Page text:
Call him old and this ‘Father of Indian photography’ proves you wrong within seconds. At 80, he laughs like a child, cracks juvenile jokes like a schoolboy, drives to highest peak of Himalayas like a fresh youth and gets rebuked from wife to “grow up now” as his grandkids find their all-time play mate in him.
His phone’s caller tune indicates at his wisdom and finest taste in arts — it rings of music maestro Kumar Gandharv’s rendition of a raga.
This is Raghu Rai for you. The ace photographer who spent his entire life in shooting across the country and globe, wrote 60 books, has been with who’s who of politics, films, all arts and spirituality, and is still curious to travel with his heavy lenses on his fragile shoulders.
Personalities like Mother Teresa, Dalai Lama, Indira Gandhi, Bismillah Khan, Satyajit Ray, historical events like Bhopal Gas Tragedy, places like Mumbai, Varanasi, Taj Mahal are among his books.
The making of a lensman
Rai always had a tendency for creating good compositions, be it in food or photos.
“Your awareness, alertness and consciousness can bestow you with Divine gifts for the path you want to travel”, has been his philosophy of life. His first step into photography, interestingly started with becoming a home chef first!
He was living with his elder brother S Paul, passionate music and photography lover in Defence Colony as a boy in 1963. They would eat out in a dhaba close by. Fed up, once Rai offered his brother to cook at home.
“I first tried to know the taste and nutrition I was not getting in whatever I was eating out. With my awareness, alertness and consciousness, I mixed all that in my ingredients in right proportions. My first dish tasted like from an experienced chef. My brother was overjoyed. I also learnt to make round rotis.”
His composition had worked.
Just a few days later, his landlord, fond of photography, once came to them and said he was going on a shoot to his village in Rohtak.
“I was excited to see his camera. I requested my brother to give me his own amateur camera. I wanted to go with him and explore what it meant to shoot.”
As his first, Rai shot a “weary, cute, baby donkey instinctively”, at the dawn of the dusk in soft light. To his own surprise, this picture was picked by London Times which gave it half page display.
At Rohtak a year later, Rai’s second one was an old woman with a sugarcane stick with hundreds of children by her side, excited to be clicked.
“That old amma ji said, the child who gets clicked with me goes to my home and becomes mine. This filled me with love for her. I shot all kids escorting her. The picture was so endearing, that this too got printed in London Times.”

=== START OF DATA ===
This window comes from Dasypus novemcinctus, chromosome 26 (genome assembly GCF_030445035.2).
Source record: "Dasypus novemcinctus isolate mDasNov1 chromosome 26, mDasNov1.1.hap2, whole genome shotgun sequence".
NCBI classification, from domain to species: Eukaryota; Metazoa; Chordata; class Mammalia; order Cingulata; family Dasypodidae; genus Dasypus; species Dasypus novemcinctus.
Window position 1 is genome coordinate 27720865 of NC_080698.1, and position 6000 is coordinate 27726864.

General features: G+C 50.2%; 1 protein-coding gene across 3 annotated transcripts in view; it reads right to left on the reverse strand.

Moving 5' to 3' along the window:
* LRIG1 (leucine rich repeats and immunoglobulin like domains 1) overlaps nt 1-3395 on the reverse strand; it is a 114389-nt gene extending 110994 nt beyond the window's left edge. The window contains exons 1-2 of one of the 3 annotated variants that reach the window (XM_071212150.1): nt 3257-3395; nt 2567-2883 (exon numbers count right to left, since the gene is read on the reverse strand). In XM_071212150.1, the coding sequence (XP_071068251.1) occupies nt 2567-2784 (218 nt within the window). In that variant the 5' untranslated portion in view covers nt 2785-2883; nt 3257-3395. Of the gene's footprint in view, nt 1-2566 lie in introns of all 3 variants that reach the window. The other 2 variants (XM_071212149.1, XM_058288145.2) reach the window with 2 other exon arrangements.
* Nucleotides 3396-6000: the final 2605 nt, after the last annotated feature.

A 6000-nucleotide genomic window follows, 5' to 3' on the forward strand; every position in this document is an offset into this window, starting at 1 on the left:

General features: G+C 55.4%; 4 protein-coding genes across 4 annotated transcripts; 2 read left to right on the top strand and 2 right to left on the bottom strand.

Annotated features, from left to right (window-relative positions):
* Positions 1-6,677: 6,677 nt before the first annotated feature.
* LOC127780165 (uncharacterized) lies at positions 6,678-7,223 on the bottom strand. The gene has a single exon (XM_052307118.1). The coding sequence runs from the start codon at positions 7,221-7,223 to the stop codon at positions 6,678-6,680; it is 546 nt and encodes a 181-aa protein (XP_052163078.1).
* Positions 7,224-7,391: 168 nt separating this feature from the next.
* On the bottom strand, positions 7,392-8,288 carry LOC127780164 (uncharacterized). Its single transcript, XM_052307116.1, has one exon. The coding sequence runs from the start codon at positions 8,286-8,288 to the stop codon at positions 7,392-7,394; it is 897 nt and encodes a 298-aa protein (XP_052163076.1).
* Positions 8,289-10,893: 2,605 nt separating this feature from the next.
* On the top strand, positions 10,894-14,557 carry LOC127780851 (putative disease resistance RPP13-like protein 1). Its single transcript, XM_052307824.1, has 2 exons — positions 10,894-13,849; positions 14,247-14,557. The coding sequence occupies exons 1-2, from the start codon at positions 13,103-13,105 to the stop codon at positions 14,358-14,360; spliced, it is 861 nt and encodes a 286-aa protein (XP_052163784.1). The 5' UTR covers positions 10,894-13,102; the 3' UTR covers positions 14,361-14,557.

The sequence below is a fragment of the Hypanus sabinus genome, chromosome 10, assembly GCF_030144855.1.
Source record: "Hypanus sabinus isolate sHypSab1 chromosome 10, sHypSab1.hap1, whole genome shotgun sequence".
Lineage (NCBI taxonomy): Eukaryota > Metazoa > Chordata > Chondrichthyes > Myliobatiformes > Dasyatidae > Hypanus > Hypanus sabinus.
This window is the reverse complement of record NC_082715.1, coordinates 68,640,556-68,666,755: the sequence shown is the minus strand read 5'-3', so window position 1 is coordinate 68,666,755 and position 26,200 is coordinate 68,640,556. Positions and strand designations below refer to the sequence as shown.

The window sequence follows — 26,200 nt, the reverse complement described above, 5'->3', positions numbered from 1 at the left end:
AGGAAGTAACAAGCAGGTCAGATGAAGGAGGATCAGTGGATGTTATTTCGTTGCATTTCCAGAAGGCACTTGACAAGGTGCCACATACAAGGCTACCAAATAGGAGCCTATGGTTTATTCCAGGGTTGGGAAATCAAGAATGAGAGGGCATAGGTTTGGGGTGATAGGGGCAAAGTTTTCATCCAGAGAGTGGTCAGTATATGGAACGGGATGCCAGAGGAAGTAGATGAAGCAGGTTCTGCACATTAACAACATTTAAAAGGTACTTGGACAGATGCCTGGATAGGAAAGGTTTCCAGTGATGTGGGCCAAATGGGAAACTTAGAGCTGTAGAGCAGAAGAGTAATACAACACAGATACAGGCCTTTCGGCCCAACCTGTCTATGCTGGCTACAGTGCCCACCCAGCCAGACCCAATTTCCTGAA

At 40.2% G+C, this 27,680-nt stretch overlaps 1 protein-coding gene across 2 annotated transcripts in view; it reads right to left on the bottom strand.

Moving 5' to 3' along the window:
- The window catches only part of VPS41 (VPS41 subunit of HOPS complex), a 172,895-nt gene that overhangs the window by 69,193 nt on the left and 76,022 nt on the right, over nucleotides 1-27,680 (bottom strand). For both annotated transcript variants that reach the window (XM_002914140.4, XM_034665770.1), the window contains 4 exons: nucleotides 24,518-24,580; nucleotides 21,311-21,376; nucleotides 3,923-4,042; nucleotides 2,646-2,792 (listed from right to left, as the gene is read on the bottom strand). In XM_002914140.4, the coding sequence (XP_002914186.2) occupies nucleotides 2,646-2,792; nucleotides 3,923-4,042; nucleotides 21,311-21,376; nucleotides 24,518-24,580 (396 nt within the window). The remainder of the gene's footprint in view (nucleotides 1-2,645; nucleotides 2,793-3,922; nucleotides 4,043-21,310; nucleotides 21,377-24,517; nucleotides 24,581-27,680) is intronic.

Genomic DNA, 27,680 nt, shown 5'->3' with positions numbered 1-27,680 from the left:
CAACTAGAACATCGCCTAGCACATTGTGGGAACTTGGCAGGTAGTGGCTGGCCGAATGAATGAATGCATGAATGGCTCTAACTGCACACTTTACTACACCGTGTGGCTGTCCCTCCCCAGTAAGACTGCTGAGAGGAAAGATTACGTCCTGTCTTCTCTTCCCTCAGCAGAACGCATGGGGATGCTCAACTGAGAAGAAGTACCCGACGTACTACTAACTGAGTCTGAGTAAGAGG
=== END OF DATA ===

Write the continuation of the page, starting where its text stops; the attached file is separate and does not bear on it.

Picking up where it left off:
Now Rai knew what actually clicks with people and professionals: “warmth and emotions”.
He would travel across the country on roads, in buses, trains, by water or “just in any vehicle”, in streets, homes, gatherings, protests, celebrations, concerts, ashrams et al.
“The moment I would pick my camera, I would feel alive. People used to mock at me. ‘Are you mad? You keep on clicking just all the time?’ I would reply, ‘I am a robber. I am looting all that I can from anywhere I reach’,” his hearty laugh clues his contentment.
He kept on shooting. Within a year of learning to handle the camera, he got a job of a photographer with the Hindustan Times, the next year in 1965, with The Statesman as chief photographer.
“Our editor was a British then, Mr. Evan Charlton, his motto, ‘exploration and responsibility’ was the newspaper’s motto. This, Rai says, made him responsible.
Rai worked for newspapers and magazines Sunday Observer, India Today till 1998, then he decided to be on his own.
“I am still associated with Magnum Opus, (international photo giant). I actively shot for Time magazine too. But with economic slump, assignments have reduced considerably. But at 80, I can’t beg for work. I make enough with sales and exhibitions of my photographs.”
Rai married twice.
“My first marriage broke because of my carelessness. I made sure it didn’t happen in my next. Acceptance of mistakes and decision to rectify them for future, makes you responsible. Today I have a very happy married life and a great bonding with my first wife Usha too, with whom I have done six books.”
Exclusive: A new look at Ajanta Ellora
The restless Rai’s new book on “never seen aspects of Ajanta Ellora” will hit the stands within few months. The magnum opus of sorts will be published in collaboration with an Indian (Om Books tentatively) and American publisher to showcase India’s ancient treasures.
He promises to share more on release. However, an excited talker as he is, he cannot hide it all.
“There are so many books on Ajanta Ellora. For over 50 years many have tried to document the caves. I have read and seen all books on the subject. None of these document real rooh or the divinity it has. The published pictures/text, scholars say, are either exaggerated or often incorrect. They also have brown-greenish or yellow-greenish tinge. They look pale too.”